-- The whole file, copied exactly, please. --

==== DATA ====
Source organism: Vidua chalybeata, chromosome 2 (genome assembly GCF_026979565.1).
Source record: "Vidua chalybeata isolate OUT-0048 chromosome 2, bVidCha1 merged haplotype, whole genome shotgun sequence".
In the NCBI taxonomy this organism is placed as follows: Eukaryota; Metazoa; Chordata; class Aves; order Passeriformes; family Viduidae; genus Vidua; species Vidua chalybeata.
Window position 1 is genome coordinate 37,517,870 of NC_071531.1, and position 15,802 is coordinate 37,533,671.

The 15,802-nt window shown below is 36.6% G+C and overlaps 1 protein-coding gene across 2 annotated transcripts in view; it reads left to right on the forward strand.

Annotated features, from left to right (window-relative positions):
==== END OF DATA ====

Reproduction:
Source organism: Vidua chalybeata, chromosome 2 (genome assembly GCF_026979565.1).
Source record: "Vidua chalybeata isolate OUT-0048 chromosome 2, bVidCha1 merged haplotype, whole genome shotgun sequence".
In the NCBI taxonomy this organism is placed as follows: Eukaryota; Metazoa; Chordata; class Aves; order Passeriformes; family Viduidae; genus Vidua; species Vidua chalybeata.
Window position 1 is genome coordinate 37,517,870 of NC_071531.1, and position 15,802 is coordinate 37,533,671.

The 15,802-nt window shown below is 36.6% G+C and overlaps 1 protein-coding gene across 2 annotated transcripts in view; it reads left to right on the forward strand.

Annotated features, from left to right (window-relative positions):